Expert view

Dr Rachel O'Connell

Dr Rachel O’Connell is an internet safety expert and principal author of a guide for online mental health providers entitled Delivering Mental Health Services Online: Risk Awareness and Management Programme. Rachel advises the UK Government on the issue of online age verification for children and young people

Health and wellbeing Q&A 

Dr Rachel O’Connell answers Digital Parenting’s questions about health and wellbeing services online and highlights the importance of sifting good advice from bad.

Physical and emotional changes during childhood and adolescence can be confusing and difficult – for young people and their families alike.

As a parent, I understand how important it is to keep a close eye on a child’s health and wellbeing and to be prepared for some tricky questions, as well as to be willing to offer proactive advice. And, as a professional specialising in social media and young people, I see first-hand the impact that the internet is having on teenagers when it comes to their emotional wellbeing – often positive, sometimes not.

For families of children with eating disorders, depression or other mental health problems, such as self-harm, it can be particularly challenging because many young people are turning to the Web for answers to extremely complex questions. While the internet provides a place where families can find lots of excellent guidance from health professionals and other people in similar circumstances, there is also a lot of unreliable and harmful information and advice published online.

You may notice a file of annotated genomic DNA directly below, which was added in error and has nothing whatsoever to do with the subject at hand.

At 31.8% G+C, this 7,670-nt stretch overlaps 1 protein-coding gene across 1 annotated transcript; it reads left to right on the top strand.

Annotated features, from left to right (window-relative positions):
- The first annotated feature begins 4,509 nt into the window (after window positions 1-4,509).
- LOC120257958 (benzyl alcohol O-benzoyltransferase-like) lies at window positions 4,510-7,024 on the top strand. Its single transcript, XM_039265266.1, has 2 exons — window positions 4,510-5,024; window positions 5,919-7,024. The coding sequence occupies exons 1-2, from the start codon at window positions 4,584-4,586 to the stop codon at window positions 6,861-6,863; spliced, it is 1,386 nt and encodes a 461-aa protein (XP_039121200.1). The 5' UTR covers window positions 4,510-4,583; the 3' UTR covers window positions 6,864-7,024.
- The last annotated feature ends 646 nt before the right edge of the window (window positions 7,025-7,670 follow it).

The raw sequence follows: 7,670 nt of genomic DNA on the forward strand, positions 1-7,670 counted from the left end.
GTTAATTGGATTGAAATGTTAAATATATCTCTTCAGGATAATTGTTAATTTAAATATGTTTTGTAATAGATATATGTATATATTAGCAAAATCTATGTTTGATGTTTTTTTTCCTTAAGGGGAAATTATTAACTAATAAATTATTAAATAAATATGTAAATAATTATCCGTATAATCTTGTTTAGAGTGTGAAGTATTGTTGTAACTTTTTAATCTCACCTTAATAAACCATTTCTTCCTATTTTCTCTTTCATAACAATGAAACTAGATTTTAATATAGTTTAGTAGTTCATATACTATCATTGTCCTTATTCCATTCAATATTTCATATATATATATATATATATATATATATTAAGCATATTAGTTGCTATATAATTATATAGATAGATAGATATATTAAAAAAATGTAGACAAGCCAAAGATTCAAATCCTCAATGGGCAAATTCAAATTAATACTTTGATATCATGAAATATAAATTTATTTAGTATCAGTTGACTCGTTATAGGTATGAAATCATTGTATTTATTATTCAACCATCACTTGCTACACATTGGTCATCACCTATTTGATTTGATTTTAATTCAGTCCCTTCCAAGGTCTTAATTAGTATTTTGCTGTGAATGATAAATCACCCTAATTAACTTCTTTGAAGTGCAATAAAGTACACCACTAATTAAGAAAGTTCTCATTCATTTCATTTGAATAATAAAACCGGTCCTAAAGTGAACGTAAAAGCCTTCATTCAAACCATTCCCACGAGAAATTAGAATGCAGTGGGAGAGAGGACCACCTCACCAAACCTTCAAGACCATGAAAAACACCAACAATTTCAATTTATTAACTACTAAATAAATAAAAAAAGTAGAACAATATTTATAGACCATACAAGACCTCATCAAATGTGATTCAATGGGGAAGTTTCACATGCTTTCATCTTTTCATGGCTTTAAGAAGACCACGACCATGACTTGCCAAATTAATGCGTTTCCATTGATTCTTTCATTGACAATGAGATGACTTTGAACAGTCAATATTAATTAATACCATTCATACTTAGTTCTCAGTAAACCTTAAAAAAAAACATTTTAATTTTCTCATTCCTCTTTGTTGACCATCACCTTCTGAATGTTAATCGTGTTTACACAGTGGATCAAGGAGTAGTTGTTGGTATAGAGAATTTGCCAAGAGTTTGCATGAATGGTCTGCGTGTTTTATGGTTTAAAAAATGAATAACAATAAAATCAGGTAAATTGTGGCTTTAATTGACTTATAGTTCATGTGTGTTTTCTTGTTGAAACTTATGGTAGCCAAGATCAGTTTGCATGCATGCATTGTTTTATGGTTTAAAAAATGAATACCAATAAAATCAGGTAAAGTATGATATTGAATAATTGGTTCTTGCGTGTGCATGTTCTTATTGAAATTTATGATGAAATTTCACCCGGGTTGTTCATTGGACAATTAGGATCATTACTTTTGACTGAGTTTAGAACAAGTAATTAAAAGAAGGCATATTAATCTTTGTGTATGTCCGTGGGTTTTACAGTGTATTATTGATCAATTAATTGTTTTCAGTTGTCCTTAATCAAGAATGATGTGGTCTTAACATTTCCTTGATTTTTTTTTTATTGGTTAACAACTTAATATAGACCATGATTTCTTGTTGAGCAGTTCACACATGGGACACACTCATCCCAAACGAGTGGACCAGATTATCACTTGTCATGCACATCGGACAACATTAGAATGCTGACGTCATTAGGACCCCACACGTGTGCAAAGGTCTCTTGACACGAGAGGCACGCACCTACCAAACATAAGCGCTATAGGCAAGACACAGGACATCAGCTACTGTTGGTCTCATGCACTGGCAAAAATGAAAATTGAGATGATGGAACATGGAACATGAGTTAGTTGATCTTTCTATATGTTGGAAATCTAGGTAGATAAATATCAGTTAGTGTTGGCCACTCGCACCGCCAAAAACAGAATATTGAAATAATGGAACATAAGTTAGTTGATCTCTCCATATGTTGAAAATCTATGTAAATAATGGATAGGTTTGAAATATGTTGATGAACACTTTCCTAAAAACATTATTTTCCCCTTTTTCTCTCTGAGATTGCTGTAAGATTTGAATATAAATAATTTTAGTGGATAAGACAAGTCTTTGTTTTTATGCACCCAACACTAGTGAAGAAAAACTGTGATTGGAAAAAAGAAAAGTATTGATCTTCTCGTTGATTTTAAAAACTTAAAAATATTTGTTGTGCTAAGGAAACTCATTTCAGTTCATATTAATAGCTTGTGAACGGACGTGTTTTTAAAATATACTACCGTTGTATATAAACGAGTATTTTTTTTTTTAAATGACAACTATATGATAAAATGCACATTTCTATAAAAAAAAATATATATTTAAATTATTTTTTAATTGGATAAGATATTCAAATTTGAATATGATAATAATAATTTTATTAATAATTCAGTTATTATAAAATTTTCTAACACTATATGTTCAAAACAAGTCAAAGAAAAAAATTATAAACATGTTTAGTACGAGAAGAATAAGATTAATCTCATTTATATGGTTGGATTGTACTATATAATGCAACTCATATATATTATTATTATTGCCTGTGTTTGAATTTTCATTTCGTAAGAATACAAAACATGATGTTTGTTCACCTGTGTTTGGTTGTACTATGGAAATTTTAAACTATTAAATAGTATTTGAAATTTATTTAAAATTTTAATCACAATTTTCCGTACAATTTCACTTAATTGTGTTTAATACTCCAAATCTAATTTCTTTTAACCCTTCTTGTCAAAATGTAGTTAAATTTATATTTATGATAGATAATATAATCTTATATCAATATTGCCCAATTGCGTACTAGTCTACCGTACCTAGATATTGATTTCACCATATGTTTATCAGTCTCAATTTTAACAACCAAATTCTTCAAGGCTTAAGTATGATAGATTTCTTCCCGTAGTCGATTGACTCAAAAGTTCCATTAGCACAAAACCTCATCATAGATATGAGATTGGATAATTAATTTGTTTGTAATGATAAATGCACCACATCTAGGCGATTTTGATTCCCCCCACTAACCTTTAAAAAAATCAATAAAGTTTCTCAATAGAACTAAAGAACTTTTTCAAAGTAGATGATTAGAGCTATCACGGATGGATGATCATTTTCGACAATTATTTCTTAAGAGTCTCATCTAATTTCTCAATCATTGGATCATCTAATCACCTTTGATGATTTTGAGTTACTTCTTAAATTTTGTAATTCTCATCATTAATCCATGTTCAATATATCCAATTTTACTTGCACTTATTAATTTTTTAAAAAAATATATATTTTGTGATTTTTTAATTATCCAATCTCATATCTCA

Q: What kind of websites are young people visiting to find answers to questions about their health and wellbeing?


A: The internet can be a useful resource for teenagers wishing to better understand the physical and emotional changes that are taking place and niggling concerns about what is normal.

Young people often seek help, support and a feeling of community with other young people who are also coping with challenging issues. This may, for example, involve looking at videos about managing eating disorders on YouTube or chatting in an online forum about coping with feelings of distress and sadness.

Channel 4’s Embarrassing Bodies series – particularly the programmes aimed at children and young people – are valuable online resources for both parents and teenagers.

With research findings indicating that one in ten young people in the UK has been diagnosed with a mental health disorder, it’s important that parents are aware of the various mental health organisations that are accessible online, such as Big White Wall, Beat, ChildLine and Young Minds.



Q: What are the potential risks that children and teenagers might face if they go online for information and support about health and wellbeing issues?


A: Mental health professionals express concerns about websites where, in the absence of trained professionals, children and young people interact in ways that may be harmful to a vulnerable person. For example, a teenager may be encouraged by others in an online group to post pictures that illustrate self-harming behaviours.